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Another record! APSU scores a 97 in performance funding

In the classroom, a 97 is an excellent grade.

In the Tennessee Higher Education Commissions 2003-04 Performance Funding Program, a 97 isnt too shabby, either. Especially when you consider that each point is worth more than $16,000.

Austin Peay scored a 97–the Universitys all-time best–in the THEC programs most recent point recommendations. This marks the fourth consecutive year that APSUs performance funding score has improved.

OK, so whats performance funding, and what does a better score mean?
In the classroom, a 97 is an excellent grade.

In the Tennessee Higher Education Commission's 2003-04 Performance Funding Program, a 97 isn't too shabby, either. Especially when you consider that each point is worth more than $16,000.

Austin Peay scored a 97—the University's all-time best—in the THEC program's most recent point recommendations. This marks the fourth consecutive year that APSU's performance funding score has improved.

OK, so what's performance funding, and what does a better score mean?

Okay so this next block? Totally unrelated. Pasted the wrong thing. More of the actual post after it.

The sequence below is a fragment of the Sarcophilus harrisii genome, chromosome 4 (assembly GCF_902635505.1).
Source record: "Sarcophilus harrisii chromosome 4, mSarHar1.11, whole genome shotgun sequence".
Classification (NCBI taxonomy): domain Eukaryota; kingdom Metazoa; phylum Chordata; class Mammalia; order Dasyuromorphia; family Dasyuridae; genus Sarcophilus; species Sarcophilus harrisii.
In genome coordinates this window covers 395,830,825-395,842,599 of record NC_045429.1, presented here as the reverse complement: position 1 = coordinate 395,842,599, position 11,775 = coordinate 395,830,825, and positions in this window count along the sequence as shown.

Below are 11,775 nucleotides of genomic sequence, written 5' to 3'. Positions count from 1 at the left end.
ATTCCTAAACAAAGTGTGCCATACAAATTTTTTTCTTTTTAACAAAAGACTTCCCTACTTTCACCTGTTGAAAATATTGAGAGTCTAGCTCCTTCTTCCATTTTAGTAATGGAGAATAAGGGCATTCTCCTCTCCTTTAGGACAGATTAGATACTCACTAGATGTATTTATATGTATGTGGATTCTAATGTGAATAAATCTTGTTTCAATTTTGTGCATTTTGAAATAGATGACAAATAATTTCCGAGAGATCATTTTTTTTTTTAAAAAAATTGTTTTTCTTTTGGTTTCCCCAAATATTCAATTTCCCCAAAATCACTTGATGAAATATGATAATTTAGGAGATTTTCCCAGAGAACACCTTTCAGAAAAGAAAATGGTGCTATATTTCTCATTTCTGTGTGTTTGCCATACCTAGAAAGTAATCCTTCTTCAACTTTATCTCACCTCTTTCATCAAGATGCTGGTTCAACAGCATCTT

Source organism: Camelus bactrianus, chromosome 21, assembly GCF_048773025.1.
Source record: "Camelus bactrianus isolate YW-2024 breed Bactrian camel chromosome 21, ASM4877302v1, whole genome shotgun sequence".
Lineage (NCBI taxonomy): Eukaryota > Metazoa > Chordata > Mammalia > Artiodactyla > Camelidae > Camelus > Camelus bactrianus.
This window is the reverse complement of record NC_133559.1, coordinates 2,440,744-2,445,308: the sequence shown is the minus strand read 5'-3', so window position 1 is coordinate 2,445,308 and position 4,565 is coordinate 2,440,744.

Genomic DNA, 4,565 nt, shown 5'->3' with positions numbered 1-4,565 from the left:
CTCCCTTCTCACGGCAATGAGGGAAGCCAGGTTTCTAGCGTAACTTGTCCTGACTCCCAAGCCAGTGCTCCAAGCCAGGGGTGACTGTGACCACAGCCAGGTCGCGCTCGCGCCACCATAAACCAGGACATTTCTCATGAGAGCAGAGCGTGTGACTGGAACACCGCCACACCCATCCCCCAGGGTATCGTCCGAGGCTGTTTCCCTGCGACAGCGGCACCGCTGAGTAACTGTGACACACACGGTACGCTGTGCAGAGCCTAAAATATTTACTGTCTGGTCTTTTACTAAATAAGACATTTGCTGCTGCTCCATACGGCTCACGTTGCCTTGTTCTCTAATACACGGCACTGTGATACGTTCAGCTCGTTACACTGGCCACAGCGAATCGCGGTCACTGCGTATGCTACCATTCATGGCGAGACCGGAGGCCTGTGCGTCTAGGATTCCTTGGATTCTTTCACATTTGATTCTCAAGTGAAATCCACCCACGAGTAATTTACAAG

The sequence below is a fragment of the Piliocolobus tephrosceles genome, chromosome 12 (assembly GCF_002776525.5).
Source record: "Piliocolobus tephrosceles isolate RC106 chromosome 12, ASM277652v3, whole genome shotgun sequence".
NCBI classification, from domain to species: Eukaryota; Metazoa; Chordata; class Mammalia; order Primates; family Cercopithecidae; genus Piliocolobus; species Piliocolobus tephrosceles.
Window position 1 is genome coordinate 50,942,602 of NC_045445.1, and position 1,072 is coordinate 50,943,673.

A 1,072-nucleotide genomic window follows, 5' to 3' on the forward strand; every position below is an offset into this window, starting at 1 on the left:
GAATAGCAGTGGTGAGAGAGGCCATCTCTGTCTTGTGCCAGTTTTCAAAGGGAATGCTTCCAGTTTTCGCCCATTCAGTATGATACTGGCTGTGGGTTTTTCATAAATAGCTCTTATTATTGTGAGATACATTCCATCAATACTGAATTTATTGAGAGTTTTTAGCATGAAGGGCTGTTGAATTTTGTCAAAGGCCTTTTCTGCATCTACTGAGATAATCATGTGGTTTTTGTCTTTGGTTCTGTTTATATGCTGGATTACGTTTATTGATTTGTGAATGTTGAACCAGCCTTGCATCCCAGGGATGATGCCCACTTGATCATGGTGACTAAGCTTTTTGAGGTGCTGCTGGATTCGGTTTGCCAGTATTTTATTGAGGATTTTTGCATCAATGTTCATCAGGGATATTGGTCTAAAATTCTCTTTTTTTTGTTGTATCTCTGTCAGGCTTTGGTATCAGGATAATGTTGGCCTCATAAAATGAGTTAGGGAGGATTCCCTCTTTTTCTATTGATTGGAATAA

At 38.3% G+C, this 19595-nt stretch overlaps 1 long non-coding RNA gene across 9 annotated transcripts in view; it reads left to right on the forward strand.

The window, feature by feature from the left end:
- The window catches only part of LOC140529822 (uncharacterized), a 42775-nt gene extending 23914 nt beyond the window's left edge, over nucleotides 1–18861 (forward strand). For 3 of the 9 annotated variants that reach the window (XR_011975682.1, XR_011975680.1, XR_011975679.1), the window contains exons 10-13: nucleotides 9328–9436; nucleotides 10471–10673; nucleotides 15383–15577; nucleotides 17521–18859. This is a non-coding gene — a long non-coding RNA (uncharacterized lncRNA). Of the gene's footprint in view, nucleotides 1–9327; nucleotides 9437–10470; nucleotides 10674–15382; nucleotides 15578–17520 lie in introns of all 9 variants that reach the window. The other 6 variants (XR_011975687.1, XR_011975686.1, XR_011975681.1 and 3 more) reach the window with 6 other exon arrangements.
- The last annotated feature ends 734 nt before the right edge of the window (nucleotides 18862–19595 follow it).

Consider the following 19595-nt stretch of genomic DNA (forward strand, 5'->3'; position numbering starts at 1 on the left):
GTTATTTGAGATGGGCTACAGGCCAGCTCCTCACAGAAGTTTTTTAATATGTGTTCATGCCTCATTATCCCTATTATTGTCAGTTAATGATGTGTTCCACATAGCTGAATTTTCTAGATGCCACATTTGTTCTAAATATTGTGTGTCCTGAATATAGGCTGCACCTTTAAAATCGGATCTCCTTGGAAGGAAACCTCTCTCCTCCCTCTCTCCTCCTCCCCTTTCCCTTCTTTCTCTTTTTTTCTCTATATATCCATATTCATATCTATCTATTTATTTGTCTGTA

THEC's Performance Funding Program, established in 1979, was the first incentive-based accountability initiative for public higher education in the nation. The program, which has become a model for other states, financially rewards institutions based on selected measures of effectiveness, including surveys, senior exit exams, self-studies and how well a university has met goals set by itself and THEC.

These performance-funding indicators are basically 60 percent student performance and satisfaction, 40 percent academic program and institutional goals.

Approximately 5 percent of the state's appropriation to a university is linked to its performance-funding score, according to Dr. Houston Davis, associate vice president for academic affairs.

The program grades universities based on a 100-point scale, and each point is worth about $16,300. Austin Peay has improved its grade of 89 in 2000-01 to 97 in 2003-04—a difference of eight points, or $130,000.

“We've earned points we were losing, because we're attending to the details of the reports better than we once did,” says Davis. “Also, our students are performing at an all-time high, and we're performing better in the student satisfaction categories.”

Austin Peay received the maximum number of points available in categories like general education foundation (based on the results of our senior exit exams), accreditation, major field testing (based on senior major field tests), enrolled student survey, articulation and transfer, retention and persistence and self-study/implementation.

Davis says, “By the time we submit our final report, many people at APSU have their fingerprints on the information we turn in. We could not have done this without the assistance that faculty and staff provide in our assessment activities.”
—Rebecca Mackey